The measurement of innovation is changing

Agencies that collect national and international statistics are highly aware of the shortcomings of their approaches and are seeking more relevant ways of measuring innovation performance. The Australian government, for example, which has been a leader in this field, is undertaking a significant review of indicators, including a comprehensive literature review and public consultations.

Important lessons have been learned in these agencies. The shortcomings of input measures, such as R&D, and averages of innovation performance, such as gross expenditure on R&D as a percentage of GDP, can hide skewed distributions and are not helpful. The opportunities for gaming the system at the national and organizational levels are being recognized. And there is awareness of the dangers when poorly determined indicators become targets for governments.

We welcome the improvement in the collection of such information, but believe this needs to be complemented by some radically different approaches.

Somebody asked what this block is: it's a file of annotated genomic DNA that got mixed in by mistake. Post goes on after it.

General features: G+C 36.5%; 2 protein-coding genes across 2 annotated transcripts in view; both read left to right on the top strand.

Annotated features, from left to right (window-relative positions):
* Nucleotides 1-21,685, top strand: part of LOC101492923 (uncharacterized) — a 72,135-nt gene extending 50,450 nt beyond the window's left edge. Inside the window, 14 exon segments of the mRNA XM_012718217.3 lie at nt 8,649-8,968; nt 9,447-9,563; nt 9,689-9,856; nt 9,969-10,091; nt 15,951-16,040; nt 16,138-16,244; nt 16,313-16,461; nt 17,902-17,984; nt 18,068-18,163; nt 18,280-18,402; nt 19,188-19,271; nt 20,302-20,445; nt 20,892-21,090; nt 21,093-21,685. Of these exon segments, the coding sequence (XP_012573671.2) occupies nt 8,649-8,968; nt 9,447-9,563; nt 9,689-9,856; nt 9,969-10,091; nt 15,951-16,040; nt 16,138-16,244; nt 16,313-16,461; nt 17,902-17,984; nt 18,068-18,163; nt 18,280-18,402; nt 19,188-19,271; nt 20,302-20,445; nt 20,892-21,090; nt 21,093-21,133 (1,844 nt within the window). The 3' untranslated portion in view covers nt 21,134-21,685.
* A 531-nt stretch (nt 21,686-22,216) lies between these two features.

New opportunities for measurement and insight

There is value in including insights from behavioural science. Ideas for new services, the largest component of modern economies, occur at the point of consumption. This means the behaviours of consumers and ‘user-innovators’ matter more and more. Furthermore, as AI and automation replace repetitive work, and human attributes such as creativity, intuition and empathy become more important, understanding behaviours around innovation becomes crucial. By changing the behaviours of individuals and populations, behavioural science is starting to be used to address significant global issues such as the environment and health. Governments and organizations wishing to improve innovation performance need increasingly to bring insights from behavioural psychology and economics into their metrics. By applying behavioural science to, for example, the adoption of good innovation practices and better risk management, we may get insights into future performance.

 

Data and digital science provide new opportunities for developing useful innovation metrics. Innovation statistics agencies are exploring the ways in which new sources of data can complement and supplement their work. Analysing social media sites and electronic marketplaces for ideas and employment, such as InnoCentive and LinkedIn, can provide valuable insights. While there are concerns about the self-selecting and potentially unrepresentative nature of the information collected, data-scraping and analytical tools can be used to provide useful new and real-time insights into innovation activity.